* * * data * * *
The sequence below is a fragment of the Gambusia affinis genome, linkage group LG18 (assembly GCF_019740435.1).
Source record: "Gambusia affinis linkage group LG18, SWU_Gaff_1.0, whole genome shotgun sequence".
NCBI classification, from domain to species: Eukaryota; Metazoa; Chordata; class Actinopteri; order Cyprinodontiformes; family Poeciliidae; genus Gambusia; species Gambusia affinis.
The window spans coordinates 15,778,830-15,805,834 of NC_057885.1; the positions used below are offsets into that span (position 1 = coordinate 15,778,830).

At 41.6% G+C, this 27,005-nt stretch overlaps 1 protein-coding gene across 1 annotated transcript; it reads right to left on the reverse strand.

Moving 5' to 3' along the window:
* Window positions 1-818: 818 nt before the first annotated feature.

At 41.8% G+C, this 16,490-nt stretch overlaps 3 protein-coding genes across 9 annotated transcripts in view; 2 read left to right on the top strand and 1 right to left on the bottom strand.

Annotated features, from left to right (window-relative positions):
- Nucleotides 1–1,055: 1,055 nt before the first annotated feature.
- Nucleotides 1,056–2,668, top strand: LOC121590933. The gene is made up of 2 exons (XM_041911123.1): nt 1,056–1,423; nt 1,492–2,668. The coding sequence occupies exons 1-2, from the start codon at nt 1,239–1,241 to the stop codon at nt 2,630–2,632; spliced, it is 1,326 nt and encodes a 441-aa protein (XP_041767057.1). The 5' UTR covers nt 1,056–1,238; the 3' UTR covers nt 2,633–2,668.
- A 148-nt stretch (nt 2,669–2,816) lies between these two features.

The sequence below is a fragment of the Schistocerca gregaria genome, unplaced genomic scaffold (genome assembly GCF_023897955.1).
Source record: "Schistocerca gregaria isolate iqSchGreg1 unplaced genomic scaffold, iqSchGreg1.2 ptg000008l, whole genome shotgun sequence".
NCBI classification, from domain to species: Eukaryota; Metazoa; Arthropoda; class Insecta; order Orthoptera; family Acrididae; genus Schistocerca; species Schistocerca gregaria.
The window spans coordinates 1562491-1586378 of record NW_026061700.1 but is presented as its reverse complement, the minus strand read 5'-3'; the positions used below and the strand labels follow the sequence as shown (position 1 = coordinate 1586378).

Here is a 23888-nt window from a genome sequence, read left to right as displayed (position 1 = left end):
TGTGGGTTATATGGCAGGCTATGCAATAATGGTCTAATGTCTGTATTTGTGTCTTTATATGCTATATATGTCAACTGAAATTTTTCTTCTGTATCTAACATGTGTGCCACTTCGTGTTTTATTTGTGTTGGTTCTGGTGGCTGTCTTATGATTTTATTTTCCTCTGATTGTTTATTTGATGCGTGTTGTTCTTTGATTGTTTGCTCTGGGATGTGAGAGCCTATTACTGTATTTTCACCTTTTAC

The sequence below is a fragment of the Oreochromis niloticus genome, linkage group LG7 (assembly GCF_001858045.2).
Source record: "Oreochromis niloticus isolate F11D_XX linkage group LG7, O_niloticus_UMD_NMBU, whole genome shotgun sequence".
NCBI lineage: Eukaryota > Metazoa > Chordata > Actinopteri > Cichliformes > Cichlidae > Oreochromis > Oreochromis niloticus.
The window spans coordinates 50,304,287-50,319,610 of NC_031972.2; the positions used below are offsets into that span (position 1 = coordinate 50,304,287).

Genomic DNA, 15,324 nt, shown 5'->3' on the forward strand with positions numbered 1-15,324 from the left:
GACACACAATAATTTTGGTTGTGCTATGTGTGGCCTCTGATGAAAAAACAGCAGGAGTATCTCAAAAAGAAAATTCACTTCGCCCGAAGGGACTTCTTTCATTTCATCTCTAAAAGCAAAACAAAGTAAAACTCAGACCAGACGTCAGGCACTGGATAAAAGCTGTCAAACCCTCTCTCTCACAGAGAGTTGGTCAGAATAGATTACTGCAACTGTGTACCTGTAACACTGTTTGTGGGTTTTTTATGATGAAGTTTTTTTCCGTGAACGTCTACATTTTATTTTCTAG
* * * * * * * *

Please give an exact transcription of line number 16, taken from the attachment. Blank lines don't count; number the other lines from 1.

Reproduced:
The window spans coordinates 1562491-1586378 of record NW_026061700.1 but is presented as its reverse complement, the minus strand read 5'-3'; the positions used below and the strand labels follow the sequence as shown (position 1 = coordinate 1586378).